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Indo-Trini to Trini-Canadian

Written by: Anita Rudal


Immigrating to Canada makes keeping traditions alive very difficult, especially if you don’t have a big social circle of the same culture and religion. I arrived here in my late teens, my parents hoping that I would make it to University in a couple of years. However, with limited resources and finances, I had to make that my primary purpose in life. Working as many days as I could fit in my schedule when I wasn’t in school didn't leave much time for temple service on Sundays. My immediate family found themselves in a similar state.



I kept my faith strong as my Ajee instilled in me, her words and devotion to her religion guiding me through every step.

Fast forward to being married to a son of a Pastor from the other hemisphere and living two years of Covid isolation, I am craving a pooja in my home. For those who are spiritual, you know this feeling no matter what your religion. However, with small unvaccinated kids in the home I will wait a little bit longer. Diwali is almost here and I want my kids to know the spiritual happiness and childhood joys of Diwali in Trinidad while in Canada. Celebrating with a spouse who grew up in a family and community that is not religiously diverse and trying to convey the importance of the preparation and processes involved makes it feel like I am literally celebrating alone.



If you’re thinking, “she needs to do more of the traditions and get them involved,” I do.

The entire family observes fasting from meat for 2 weeks without hesitation. The week before, I do my groceries for all my meals and sweets prepartion. I take the kids along and we buy a few more deyas to add to our collection, oil and wick as needed. A couple days before I begin the sweet making with whatever I am up to making that year. I make a full Diwali spread except for the sohari leaf.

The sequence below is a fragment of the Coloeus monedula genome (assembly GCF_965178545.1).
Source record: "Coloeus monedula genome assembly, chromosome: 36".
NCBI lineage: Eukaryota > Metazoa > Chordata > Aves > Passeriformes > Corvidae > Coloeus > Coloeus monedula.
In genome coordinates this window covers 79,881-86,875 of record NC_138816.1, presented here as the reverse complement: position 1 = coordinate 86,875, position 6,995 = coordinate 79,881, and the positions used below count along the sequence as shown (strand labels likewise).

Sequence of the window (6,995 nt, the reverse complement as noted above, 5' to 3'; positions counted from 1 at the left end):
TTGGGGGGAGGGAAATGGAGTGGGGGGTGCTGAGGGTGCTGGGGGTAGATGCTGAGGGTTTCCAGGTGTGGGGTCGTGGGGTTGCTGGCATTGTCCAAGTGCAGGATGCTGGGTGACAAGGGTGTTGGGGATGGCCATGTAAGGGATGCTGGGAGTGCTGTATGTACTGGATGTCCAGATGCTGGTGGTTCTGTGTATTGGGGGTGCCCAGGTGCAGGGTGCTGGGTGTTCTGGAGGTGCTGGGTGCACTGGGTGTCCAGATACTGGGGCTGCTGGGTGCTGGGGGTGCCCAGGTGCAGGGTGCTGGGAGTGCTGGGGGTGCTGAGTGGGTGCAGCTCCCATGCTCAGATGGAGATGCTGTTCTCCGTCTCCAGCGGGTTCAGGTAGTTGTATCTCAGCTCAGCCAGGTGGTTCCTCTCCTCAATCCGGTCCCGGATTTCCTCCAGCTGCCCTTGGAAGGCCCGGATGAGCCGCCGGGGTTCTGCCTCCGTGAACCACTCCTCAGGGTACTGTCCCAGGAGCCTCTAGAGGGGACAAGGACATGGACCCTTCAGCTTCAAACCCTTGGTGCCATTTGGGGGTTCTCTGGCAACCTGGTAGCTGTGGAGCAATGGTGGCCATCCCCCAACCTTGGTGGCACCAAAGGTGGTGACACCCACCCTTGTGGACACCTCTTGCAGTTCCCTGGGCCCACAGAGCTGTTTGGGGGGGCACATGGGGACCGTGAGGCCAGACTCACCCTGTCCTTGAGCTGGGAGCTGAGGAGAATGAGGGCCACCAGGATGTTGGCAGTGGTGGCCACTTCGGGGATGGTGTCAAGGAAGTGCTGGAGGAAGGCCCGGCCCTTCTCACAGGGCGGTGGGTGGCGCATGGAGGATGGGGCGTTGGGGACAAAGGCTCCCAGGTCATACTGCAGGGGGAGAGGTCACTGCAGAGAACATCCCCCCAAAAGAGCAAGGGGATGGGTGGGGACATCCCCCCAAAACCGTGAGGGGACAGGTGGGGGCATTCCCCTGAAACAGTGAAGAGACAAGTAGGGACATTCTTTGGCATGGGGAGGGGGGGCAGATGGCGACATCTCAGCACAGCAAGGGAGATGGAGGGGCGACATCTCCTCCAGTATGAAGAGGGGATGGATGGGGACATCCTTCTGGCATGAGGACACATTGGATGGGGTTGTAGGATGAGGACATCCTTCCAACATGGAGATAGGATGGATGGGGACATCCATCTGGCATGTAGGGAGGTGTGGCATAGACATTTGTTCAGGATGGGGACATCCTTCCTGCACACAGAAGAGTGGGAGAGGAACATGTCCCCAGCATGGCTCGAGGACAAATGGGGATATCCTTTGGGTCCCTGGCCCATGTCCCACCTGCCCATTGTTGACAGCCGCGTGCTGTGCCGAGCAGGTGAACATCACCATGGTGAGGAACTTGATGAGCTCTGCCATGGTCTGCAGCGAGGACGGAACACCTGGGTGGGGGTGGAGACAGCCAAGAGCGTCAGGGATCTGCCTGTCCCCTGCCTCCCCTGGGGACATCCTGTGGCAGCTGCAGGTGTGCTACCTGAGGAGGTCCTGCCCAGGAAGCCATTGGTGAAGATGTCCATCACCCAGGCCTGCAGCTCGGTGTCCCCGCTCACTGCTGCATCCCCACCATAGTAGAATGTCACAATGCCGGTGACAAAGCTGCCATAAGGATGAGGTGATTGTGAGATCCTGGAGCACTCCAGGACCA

Diwali day I wake up and bathe, pray and listen to my traditional Diwali bhajans while making my meal for the day and ending my cooking with parsad. After all this preparation it’s time to welcome God into my home. Why do I always get sad? I think about going to the Nagar with my Ajee and Ajaa, going to all the Diwali “light up,” watching the dances, the crowning of the Diwali Queen and the happiness it brought to my entire family.



I want my kids to get excited when it’s time to lay out the deyas, parcel parsad, come to the altar and pray as a family and then enjoy the night with star lights and firecrackers.

What do I get instead? Four Canadians (three kids and my husband) glaring at me to give them step by step instructions as if this was their first time all over again. It literally brings tears to my eyes every Diwali. The sporadic religious event is not enough to build traditions. The lack of a spiritual guru that is consistent hasn’t improved the situation.


Life in Canada has so many demands—especially from a woman that some things just fall through the cracks.

What I am grateful for is that my husband is open minded and does the little things like watching the Ramayana series with me. My kids are eager to say their prayers and light a deya before bedtime. They are aware of the Gods and Goddesses and their role in the Universe, they understand the need to be thankful and the need to be good people in life.

It’s not hopeless, we are a young family. Living as a Canadian is a new reality with a chance at new traditions using what I learnt from Ajee and Aja as a strong foundation. Just as our forefathers struggled to keep their Indian tradition alive as they morphed into Trinidadians we too must keep our traditions alive as we bring forth the first generation of Trini Canadians.



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